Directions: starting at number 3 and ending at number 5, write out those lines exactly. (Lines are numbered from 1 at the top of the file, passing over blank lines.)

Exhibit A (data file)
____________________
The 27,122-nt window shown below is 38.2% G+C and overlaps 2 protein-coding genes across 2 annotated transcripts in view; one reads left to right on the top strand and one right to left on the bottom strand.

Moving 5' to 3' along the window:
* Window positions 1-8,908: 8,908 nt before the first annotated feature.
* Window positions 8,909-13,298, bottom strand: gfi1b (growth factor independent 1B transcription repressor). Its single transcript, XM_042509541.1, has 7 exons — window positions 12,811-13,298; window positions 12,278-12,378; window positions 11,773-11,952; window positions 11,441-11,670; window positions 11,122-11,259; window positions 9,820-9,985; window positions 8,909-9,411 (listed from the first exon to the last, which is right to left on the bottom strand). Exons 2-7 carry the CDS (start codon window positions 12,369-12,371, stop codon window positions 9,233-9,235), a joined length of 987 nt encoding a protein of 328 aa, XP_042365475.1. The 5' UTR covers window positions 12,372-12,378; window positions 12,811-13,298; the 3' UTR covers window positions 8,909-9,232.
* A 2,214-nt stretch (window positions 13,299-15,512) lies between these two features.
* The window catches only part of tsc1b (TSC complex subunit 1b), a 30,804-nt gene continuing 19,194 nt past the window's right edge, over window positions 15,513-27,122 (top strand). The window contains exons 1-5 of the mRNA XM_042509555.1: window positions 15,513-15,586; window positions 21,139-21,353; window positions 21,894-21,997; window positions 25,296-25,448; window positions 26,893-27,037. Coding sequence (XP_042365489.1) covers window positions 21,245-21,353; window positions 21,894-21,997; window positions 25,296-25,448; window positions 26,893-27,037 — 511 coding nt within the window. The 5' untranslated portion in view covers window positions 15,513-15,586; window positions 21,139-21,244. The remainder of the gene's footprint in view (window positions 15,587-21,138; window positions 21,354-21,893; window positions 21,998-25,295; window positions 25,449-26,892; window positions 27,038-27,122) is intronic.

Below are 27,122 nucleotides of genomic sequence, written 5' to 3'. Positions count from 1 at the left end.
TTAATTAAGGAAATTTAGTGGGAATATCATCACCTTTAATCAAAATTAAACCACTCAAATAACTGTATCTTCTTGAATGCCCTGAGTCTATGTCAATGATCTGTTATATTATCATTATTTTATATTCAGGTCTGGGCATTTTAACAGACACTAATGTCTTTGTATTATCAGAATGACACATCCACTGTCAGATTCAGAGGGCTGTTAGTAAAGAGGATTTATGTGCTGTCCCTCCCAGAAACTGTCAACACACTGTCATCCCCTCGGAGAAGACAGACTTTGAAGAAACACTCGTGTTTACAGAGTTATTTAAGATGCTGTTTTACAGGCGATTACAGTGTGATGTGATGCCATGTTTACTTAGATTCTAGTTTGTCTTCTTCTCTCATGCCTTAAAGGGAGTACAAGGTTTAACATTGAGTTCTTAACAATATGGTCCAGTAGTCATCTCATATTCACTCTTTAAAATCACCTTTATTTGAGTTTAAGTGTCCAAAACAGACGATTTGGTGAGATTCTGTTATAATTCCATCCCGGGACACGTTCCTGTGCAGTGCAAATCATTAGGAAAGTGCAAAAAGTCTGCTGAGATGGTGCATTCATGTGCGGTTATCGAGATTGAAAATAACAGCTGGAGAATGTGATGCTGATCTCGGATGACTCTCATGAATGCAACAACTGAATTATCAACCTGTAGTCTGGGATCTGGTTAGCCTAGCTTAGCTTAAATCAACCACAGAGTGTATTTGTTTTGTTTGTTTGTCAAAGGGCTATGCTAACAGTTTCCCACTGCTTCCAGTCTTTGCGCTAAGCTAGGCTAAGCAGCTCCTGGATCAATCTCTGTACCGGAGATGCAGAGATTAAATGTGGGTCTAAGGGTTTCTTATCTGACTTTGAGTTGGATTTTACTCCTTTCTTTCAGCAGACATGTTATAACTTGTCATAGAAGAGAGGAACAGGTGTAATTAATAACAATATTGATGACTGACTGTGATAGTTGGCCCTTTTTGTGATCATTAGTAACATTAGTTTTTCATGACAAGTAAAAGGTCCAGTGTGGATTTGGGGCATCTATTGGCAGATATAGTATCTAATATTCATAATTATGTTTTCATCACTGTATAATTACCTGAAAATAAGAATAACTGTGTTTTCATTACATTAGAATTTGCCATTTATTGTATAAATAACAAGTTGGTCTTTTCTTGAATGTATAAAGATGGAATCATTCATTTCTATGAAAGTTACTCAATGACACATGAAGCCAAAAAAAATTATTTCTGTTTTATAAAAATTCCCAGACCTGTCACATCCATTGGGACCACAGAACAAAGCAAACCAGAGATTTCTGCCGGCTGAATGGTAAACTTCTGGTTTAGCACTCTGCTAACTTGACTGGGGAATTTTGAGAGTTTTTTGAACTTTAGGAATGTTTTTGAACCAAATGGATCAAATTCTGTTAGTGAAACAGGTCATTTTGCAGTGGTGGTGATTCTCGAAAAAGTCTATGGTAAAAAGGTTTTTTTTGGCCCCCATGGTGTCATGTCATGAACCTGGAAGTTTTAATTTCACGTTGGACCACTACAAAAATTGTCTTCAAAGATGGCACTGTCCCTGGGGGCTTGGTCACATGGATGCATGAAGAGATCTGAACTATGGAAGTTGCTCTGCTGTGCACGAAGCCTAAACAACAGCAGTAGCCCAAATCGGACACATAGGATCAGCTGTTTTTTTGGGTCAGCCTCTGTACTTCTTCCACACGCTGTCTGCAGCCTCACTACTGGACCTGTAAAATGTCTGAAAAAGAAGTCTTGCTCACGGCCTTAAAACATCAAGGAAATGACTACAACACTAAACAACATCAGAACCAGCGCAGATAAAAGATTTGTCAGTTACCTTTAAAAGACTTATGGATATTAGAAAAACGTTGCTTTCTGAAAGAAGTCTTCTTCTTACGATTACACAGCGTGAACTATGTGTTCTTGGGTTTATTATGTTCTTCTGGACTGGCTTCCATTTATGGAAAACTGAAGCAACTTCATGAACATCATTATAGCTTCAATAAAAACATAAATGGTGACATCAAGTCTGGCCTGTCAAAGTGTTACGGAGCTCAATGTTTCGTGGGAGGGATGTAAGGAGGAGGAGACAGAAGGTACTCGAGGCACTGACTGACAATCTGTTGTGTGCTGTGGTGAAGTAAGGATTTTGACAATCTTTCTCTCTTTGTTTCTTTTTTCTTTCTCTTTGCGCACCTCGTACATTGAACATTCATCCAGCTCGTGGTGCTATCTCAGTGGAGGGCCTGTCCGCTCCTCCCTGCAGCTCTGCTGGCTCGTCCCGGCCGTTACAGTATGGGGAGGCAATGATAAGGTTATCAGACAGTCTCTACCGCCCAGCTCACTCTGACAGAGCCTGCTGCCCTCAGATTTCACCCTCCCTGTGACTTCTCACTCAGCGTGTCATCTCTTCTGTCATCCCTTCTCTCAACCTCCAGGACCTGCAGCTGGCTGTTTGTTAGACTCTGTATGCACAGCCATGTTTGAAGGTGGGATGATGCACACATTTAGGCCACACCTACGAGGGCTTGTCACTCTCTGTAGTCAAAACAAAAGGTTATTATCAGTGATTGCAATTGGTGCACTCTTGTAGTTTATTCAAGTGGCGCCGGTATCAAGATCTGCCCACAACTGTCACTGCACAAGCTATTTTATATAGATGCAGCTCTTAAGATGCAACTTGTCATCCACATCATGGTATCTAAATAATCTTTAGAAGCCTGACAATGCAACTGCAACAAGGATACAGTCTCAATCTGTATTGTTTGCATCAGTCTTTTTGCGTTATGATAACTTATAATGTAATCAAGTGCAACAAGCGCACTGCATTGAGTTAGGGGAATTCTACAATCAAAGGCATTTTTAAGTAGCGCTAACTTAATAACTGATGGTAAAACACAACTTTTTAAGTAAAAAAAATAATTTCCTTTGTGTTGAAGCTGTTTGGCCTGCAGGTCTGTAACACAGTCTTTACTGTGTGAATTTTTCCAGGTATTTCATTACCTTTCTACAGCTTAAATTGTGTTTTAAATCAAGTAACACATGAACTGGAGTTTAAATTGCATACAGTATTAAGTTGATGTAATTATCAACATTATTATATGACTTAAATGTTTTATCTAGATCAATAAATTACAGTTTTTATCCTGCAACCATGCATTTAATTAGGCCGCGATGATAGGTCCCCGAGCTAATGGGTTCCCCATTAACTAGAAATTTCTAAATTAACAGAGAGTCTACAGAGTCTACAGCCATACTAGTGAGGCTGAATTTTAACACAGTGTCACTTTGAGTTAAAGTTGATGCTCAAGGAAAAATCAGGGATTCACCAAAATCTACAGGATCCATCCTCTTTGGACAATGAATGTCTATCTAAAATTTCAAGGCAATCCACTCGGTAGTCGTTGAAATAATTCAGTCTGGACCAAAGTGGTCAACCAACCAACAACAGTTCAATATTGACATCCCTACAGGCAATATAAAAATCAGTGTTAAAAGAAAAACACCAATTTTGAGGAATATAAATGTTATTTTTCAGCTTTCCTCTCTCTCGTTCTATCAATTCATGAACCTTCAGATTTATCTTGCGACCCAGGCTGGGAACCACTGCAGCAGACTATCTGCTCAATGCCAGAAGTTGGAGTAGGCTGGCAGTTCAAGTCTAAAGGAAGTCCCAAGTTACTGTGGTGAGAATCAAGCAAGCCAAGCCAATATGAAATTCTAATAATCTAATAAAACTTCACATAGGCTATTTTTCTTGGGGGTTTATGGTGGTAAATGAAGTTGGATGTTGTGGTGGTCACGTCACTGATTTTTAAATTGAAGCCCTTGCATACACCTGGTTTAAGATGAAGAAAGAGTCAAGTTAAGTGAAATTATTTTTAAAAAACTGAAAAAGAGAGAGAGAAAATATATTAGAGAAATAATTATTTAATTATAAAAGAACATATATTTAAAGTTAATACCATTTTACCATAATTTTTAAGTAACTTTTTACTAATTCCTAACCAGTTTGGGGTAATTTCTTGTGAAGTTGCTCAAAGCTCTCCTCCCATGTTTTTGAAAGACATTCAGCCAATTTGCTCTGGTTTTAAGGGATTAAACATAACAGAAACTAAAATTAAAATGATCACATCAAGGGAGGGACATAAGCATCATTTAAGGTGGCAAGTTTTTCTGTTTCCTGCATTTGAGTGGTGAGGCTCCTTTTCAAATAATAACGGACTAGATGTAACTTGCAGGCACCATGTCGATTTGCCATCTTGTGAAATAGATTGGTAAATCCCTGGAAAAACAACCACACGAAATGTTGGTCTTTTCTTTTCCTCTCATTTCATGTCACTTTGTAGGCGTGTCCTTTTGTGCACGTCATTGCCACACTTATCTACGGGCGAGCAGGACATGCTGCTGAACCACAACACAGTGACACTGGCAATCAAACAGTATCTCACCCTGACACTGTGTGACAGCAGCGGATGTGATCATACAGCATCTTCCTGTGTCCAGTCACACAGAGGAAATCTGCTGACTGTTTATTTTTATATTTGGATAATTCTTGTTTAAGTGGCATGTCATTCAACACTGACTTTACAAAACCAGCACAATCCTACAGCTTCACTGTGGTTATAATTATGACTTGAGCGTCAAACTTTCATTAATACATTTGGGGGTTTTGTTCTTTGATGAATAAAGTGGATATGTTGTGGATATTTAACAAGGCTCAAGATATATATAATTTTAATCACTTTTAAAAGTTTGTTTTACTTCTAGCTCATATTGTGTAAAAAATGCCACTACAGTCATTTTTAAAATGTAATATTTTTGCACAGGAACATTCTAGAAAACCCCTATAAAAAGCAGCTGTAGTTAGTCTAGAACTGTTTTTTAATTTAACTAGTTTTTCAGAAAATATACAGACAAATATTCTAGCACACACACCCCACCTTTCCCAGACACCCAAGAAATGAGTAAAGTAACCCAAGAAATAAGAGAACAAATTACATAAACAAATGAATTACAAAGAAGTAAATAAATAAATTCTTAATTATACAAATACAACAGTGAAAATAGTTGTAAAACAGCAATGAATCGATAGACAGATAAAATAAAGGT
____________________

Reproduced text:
* Window positions 1-8,908: 8,908 nt before the first annotated feature.
* Window positions 8,909-13,298, bottom strand: gfi1b (growth factor independent 1B transcription repressor). Its single transcript, XM_042509541.1, has 7 exons — window positions 12,811-13,298; window positions 12,278-12,378; window positions 11,773-11,952; window positions 11,441-11,670; window positions 11,122-11,259; window positions 9,820-9,985; window positions 8,909-9,411 (listed from the first exon to the last, which is right to left on the bottom strand). Exons 2-7 carry the CDS (start codon window positions 12,369-12,371, stop codon window positions 9,233-9,235), a joined length of 987 nt encoding a protein of 328 aa, XP_042365475.1. The 5' UTR covers window positions 12,372-12,378; window positions 12,811-13,298; the 3' UTR covers window positions 8,909-9,232.
* A 2,214-nt stretch (window positions 13,299-15,512) lies between these two features.